The most critical element of the purchase and sale agreement, especially for a forced or quick sale or for the sale of a facility with compliance problems, is the allocation of liabilities. The purchaser will want to draft contract terms that require the seller to maintain responsibility for liabilities that relate to events occurring before the sale date (even if they do not become apparent until after that date). The seller of a facility with compliance problems will usually want to negotiate the allocation of liability, especially when the purchase price is low. Another consideration is whether the seller will remain financially solvent after the sale. The allocation of liabilities is cold comfort if the seller goes belly up after the transaction and cannot meet the obligations of the agreement.

Step Three: Regulatory Filings
The regulatory aspect of a change of ownership is an often overlooked element that can have great impact on the timing of the transaction and on the liabilities of the purchaser. Each of the multiple entities that regulate a long-term care facility-from the state licensing body to the Medicare and Medicaid programs-has its own regulatory requirements for a change of ownership. In many cases, a regulatory body requires the parties to complete an application. In some cases, the new owner must gain regulatory permission to take possession of the facility prior to consummating the purchase. Therefore, in connection with any change of ownership, the purchaser should develop a plan to provide notice and seek permission of each of the regulatory bodies requiring it.

Many purchasers have learned about the importance of regulatory approvals the hard way, after failing to follow procedures that are required by law. Late and untimely filings can have the unfortunate consequences of delayed closing dates and lost revenue. When the parties ignore the filings altogether, they may face a surprise at the time of the facility’s next survey, when the state licensure body or Medicare surveyors discover that the filings were not made. This can result in the government taking immediate action to revoke the facility’s license or Medicare provider number, or imposing substantial fines and penalties.

It takes at least 30 days for most regulatory bodies to process a change of ownership. The bulk of the burden of making the filings falls on the purchaser, who is assuming responsibility for continued operation of the facility. The purchaser should start well before the proposed purchase date to develop a comprehensive list of all filings that must be made and the timelines for their filing and approval. The due diligence process is also critical here, since much of the information needed to complete regulatory filings will be obtained from the seller during the purchaser’s due diligence investigation.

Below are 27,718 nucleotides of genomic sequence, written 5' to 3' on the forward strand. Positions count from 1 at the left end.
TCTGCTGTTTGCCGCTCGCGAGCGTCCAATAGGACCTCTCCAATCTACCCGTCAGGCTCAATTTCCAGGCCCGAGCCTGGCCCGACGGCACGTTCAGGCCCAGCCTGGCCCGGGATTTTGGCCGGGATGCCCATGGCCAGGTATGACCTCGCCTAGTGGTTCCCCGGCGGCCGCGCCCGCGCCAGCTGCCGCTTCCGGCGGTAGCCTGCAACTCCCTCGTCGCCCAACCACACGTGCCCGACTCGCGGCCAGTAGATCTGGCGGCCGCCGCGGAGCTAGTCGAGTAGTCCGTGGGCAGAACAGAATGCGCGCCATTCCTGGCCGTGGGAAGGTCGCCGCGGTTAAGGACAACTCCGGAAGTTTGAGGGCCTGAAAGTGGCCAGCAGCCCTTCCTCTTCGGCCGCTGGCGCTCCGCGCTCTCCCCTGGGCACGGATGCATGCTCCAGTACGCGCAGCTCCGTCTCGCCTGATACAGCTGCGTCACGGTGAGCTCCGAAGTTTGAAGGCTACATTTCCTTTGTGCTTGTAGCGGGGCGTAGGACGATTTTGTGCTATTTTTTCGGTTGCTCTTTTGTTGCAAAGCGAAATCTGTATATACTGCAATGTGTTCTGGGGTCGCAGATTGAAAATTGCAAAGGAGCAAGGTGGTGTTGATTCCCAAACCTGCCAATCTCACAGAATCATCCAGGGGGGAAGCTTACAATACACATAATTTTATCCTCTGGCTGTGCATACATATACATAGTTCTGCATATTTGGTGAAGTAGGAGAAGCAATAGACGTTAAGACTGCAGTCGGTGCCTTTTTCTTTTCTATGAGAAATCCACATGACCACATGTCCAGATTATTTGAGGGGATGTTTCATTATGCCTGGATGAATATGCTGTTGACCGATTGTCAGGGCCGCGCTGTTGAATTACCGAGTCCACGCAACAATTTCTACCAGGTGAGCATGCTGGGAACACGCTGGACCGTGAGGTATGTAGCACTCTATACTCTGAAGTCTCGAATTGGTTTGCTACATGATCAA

Once the information is gathered, project approval can be approached in phases. The first phase of the purchase project should be devoted to completing the critical applications that require the most time to process. These include, typically, the facility license, Medicare and Medicaid provider numbers, and Federal Communications Commission approvals for radiowave transmitters. If a certificate of need is required, this time-consuming approval should be addressed first and will drive the timetable for closing the transaction.

After these most important regulatory filings are made, the second phase of the project can begin. This phase includes other regulatory approvals, such as CLIA (Clinical Laboratory Improvement Amendments) certificates, attorney general registrations, statements from peer review organizations, vehicle licenses, and medical waste permits.

With careful attention to the legal and regulatory processes involved, a potential buyer of a nursing home can escape the feeling of tiptoeing through a mine-field and instead enjoy a cakewalk. Long-term care is challenging enough already. Why add to your difficulties with a purchase agreement you’ll come to regret?

Wendy L. Rubas, Esq., and John M. Callahan, Esq., are attorneys with the firm of McDermott, Will & Emery in Chicago. Rubas’ practice focuses on regulatory and reimbursement assistance for healthcare clients, with a special focus on long-term care facilities, and Callahan’s practice focuses on healthcare industry transactions, including restructurings, mergers, acquisitions, affiliations, joint ventures, and divestitures. For further information, phone (312) 984-2119 or e-mail wrubas@mwe.com. To comment on this arti-cle, please send e-mail to rubas0703@nursinghomesmagazine.com.

Topics: Articles , Facility management , Finance